Watermelons (Citrullus lunatus) are in the family Cucurbitaceae and are divided into types based on their weight, its believed to have originated in Africa, evidence of watermelon cultivation has been found in ancient hieroglyphics in Egypt and India, dating back to 2500 BC. David Livingston found wild watermelons.
There are over 1,200 varieties of watermelon worldwide, of watermelon range in weight from less than 1 kg to more than 90 kilograms the flesh can be red, pink, orange, yellow or white.
Watermelons are a sweet, usually consumed fresh in slices, diced in mixed fruit salads, or as juice. Watermelon juice can be blended with other fruit juices or made into wine.
The seeds have a nutty flavor and can be dried and roasted, or ground into flour
Watermelon rinds may be eaten, but most people avoid eating them due to their unappealing flavor. They are used for making pickles
- Watermelon fruit is 91% water, contains 6% sugars, and is low in fat
- Watermelon fruit supplies 30 calories and low amounts of essential nutrients in a 100 gram serving .
- Vitamin C is present in appreciable content at 10% of the Daily Value Watermelon pulp contains carotenoids, including lycopene.
- The amino acid citrulline is produced in watermelon rind or peel.
Watermelon have various health benefits which include the following:
Watermelon’s high levels of lycopene are very effective at protecting cells from damage and may help lower the risk of heart disease, reduce hypertension and lower blood pressure in obese people. Watermelon may be especially important for older women. A study done in US National Library of Medicine National Institutes of Health in Menopause found that postmenopausal women, a group known to have increased aortic stiffness, The authors of the study attributed the benefits to citrulline and arginine can help improve blood flow and may help reduce the accumulation of excess fat.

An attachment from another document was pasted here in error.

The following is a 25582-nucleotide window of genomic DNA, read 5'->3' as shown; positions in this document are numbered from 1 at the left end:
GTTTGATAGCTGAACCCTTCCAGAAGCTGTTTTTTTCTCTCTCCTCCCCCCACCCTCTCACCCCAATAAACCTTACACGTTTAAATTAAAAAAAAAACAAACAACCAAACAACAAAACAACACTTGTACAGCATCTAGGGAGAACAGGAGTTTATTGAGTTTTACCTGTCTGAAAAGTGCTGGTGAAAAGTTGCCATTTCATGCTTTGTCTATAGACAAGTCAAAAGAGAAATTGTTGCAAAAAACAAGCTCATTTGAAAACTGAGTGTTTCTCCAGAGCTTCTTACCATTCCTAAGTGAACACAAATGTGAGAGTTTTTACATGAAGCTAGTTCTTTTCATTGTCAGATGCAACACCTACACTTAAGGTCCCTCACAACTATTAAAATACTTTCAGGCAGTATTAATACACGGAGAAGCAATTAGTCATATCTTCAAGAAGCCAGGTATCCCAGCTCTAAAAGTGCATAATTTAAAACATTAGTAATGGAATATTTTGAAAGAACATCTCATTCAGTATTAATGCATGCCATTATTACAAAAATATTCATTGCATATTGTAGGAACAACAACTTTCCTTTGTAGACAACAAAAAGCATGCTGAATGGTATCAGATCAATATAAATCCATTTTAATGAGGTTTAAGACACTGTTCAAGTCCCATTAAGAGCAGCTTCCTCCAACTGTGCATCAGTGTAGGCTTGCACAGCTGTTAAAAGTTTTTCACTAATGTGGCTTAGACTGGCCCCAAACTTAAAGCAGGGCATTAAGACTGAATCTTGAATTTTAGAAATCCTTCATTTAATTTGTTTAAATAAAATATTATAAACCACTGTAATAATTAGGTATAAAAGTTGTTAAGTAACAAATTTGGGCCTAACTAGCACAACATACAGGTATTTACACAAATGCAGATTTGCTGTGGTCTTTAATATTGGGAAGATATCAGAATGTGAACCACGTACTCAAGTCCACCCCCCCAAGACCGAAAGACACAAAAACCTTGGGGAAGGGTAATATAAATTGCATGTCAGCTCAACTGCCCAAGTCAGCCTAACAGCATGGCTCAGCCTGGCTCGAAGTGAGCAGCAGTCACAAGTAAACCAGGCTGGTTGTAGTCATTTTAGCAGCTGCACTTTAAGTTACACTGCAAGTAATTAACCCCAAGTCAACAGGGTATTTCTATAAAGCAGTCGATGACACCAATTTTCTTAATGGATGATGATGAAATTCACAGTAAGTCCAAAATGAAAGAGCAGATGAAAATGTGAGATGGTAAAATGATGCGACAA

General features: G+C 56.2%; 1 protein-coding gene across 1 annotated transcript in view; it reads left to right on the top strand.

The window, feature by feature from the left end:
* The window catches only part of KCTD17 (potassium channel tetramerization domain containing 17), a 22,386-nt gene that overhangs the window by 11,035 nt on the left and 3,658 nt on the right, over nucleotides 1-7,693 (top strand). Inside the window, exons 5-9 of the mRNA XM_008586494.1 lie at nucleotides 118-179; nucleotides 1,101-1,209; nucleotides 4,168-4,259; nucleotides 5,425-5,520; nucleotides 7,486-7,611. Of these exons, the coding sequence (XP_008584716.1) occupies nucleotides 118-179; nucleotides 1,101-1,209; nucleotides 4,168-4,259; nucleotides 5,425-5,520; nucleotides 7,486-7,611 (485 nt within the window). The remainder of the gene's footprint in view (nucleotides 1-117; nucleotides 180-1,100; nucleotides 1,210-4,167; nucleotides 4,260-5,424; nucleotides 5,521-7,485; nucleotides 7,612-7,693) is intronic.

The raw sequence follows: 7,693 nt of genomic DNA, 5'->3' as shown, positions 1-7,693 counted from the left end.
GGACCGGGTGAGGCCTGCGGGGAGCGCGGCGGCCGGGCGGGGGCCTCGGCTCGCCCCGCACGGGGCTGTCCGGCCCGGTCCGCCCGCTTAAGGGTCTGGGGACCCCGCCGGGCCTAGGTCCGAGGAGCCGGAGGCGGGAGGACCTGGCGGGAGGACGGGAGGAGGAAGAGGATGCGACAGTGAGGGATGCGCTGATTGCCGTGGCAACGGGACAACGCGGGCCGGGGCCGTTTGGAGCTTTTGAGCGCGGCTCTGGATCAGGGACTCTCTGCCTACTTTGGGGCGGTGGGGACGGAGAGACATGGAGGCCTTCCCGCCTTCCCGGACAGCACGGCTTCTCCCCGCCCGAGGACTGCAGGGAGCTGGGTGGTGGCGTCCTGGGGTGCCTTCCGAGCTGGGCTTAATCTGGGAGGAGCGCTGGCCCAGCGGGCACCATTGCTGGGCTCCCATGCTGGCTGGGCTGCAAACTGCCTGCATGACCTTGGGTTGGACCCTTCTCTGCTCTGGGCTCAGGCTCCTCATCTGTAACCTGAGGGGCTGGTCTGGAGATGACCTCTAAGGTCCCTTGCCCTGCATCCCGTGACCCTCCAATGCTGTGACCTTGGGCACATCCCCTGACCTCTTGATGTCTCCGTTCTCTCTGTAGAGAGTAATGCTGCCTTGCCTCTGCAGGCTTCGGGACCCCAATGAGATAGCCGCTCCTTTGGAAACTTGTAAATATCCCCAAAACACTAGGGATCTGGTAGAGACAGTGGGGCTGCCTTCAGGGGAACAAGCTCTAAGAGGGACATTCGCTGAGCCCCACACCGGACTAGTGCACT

The watermelon contains fiber, which encourages a healthy digestive tract and helps keep you regular.
Skin and hair benefits:
Vitamin A is stellar for your skin, and just a cup of watermelon contains nearly one-quarter of your recommended daily intake of it. Vitamin A helps keep skin and hair moisturized, and it also encourages healthy growth of new collagen and elastin cells, according to the Cleveland Clinic. Vitamin C is also beneficial in this regard, as it promotes healthy collagen growth.
“Watermelons help with overall hydration, and that is a great thing, they say we can get 20-30 percent of our fluid needs through our diet alone.
Like other fruits and vegetables, watermelons may be helpful in reducing the risk of cancer through their antioxidant properties. Lycopene in particular has been linked to reducing prostate cancer cell proliferation
Watermelon is rich in phenolic compounds like flavonoids, carotenoids, and triterpenoids. The carotenoid lycopene in watermelon is particularly beneficial in reducing inflammation and neutralizing free radicals. The effects of frozen storage conditions on lycopene stability in watermelon tissue.